With less than a year to go before election day 2024, the Biden campaign is stuck. How best to handle the age issue?
One campaign official speaking to a group of donors who are worried about the issue said that if age comes up, acknowledge that you can’t change Biden’s age and instead focus on his “historic accomplishments.”
That didn’t please everyone. Some donors don’t think age is an issue at all. Others believe that more attention should be paid to the age of Donald Trump, who is only three and a half years younger than Biden.
The point is that the Democrats are at sea when it comes to how they should handle the age issue. And it’s getting late in the day for them to come up with a strategy that doesn’t depend on deflection or distraction.
“Trump is old too” doesn’t cut it. Neither does touting Biden’s “accomplishments,” which many people don’t see as ”accomplishments” at all.
“I think everyone knows it’s an issue, and we have to address it,” said Ron Klain, who served as Biden’s chief of staff for his first two years in the White House. Klain also said that it’s important to “emphasize [that] it gives him more wisdom and experience, how he’s navigated this difficult problem in Ukraine.”
“He’ll keep on doing the job, campaigning with vigor and demonstrating to the American people his energy level, which is quite robust,” Klain said.
If Klain thinks the shuffling old man people see on TV is demonstrating “robust energy,” he needs an eye exam.
Biden and his team have deployed a number of responses. The president has been making light of his age for months, particularly at fundraisers, and his campaign has increasingly blasted out Trump’s own mental lapses on social media. In recent days, his campaign aides and surrogates have stressed that this “is not a time for rookies,” as Fulks said in a CNN interview earlier this month.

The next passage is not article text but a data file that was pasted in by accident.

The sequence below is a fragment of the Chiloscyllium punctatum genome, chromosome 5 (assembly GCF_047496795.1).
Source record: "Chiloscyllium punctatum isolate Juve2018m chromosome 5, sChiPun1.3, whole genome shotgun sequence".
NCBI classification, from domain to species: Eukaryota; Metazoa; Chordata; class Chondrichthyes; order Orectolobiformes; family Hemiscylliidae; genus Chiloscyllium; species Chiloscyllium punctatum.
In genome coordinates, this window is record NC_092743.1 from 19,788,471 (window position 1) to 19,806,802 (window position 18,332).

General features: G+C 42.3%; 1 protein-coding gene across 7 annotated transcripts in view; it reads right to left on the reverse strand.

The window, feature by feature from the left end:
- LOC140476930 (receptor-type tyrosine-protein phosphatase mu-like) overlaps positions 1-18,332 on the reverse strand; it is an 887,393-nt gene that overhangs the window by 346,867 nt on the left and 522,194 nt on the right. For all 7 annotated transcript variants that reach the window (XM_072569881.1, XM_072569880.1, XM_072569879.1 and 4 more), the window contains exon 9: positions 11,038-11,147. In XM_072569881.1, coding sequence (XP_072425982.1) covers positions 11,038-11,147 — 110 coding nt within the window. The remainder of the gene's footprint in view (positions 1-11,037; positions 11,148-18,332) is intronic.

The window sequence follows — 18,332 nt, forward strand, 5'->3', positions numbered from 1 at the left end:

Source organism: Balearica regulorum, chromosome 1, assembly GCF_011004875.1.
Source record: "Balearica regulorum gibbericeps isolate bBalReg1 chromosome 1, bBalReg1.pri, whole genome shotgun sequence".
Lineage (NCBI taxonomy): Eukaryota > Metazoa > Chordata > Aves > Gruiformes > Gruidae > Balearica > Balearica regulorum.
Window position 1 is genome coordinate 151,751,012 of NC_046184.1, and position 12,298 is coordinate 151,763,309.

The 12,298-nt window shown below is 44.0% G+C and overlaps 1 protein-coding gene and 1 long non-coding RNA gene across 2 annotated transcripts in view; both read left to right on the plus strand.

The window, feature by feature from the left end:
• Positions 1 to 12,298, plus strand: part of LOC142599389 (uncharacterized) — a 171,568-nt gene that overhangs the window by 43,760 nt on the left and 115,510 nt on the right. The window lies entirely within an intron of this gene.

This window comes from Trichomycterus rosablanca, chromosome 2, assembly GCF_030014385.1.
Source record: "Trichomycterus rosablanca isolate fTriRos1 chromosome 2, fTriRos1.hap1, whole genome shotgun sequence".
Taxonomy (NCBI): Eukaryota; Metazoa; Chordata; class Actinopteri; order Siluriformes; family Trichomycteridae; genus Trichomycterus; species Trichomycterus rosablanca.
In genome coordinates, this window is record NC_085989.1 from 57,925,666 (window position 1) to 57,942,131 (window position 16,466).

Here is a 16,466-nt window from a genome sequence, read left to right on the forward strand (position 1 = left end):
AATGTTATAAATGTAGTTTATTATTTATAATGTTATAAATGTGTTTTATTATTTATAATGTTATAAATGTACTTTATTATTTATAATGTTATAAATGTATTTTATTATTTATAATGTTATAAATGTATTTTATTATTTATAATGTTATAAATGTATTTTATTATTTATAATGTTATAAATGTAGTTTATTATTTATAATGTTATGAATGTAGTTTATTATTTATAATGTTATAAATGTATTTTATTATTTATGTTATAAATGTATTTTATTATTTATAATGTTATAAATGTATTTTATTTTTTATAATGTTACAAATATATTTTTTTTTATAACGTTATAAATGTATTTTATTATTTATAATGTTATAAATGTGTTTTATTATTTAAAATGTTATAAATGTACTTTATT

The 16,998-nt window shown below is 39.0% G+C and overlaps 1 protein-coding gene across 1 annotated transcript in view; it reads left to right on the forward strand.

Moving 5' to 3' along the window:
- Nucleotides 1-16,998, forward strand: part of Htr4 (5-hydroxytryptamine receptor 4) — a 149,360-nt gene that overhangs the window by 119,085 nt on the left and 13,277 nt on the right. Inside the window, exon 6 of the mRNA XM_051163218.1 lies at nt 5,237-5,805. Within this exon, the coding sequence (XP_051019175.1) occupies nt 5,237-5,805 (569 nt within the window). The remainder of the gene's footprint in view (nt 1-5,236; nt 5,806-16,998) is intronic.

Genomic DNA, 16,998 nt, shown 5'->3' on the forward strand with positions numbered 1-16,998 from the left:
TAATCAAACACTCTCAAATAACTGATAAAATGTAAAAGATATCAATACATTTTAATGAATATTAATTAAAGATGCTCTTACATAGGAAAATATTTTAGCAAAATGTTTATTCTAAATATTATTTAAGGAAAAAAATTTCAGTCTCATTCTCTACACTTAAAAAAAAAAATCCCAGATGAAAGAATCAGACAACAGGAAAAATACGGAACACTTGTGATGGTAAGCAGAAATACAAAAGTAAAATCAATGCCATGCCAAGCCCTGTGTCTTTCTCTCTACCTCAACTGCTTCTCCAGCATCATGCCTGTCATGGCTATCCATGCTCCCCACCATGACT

But nothing has seemed to move the president’s numbers. Seventy percent of likely voters in six battleground states said Biden is “too old to be an effective president,” according to The New York Times-Siena College poll released earlier this month. Only 39 percent of those battleground voters said Trump was too old. That’s virtually unchanged from April, when a Reuters/Ipsos poll found 73 percent of adults believed Biden is too old to be in office.
When in doubt, try to hide the age issue.
Even those in Biden’s inner circle, including family members, worry about the optics of age. Those close allies believe that Biden is mentally up for the job, but some acknowledge that the president can at times appear frail, according to two people involved in the conversations but not authorized to speak publicly about internal deliberations.
One example: As noted on his recent physical, Biden’s gait has stiffened following foot fractures he suffered playing with his dog in late 2020. People close to the president have discussed having him walk shorter distances while on camera. They’ve also advocated, at times, trading in formal shoes for more comfortable ones — both to make his stride seem less stiff, but also to reduce the risk of falls.
I don’t think the Biden team will be successful in covering up his frailty. This is especially true when he starts spouting incoherent word salad. Soft shoes and not walking as far can’t hide his mental decline.
If he tries to hide in Delaware or the White House, Trump will annihilate him. And if he tries to appear vigorous and in control, he’s going to be the gaffe machine we’ve come to know and love.
The Democrats’ only hope is that Biden doesn’t get much worse before the election.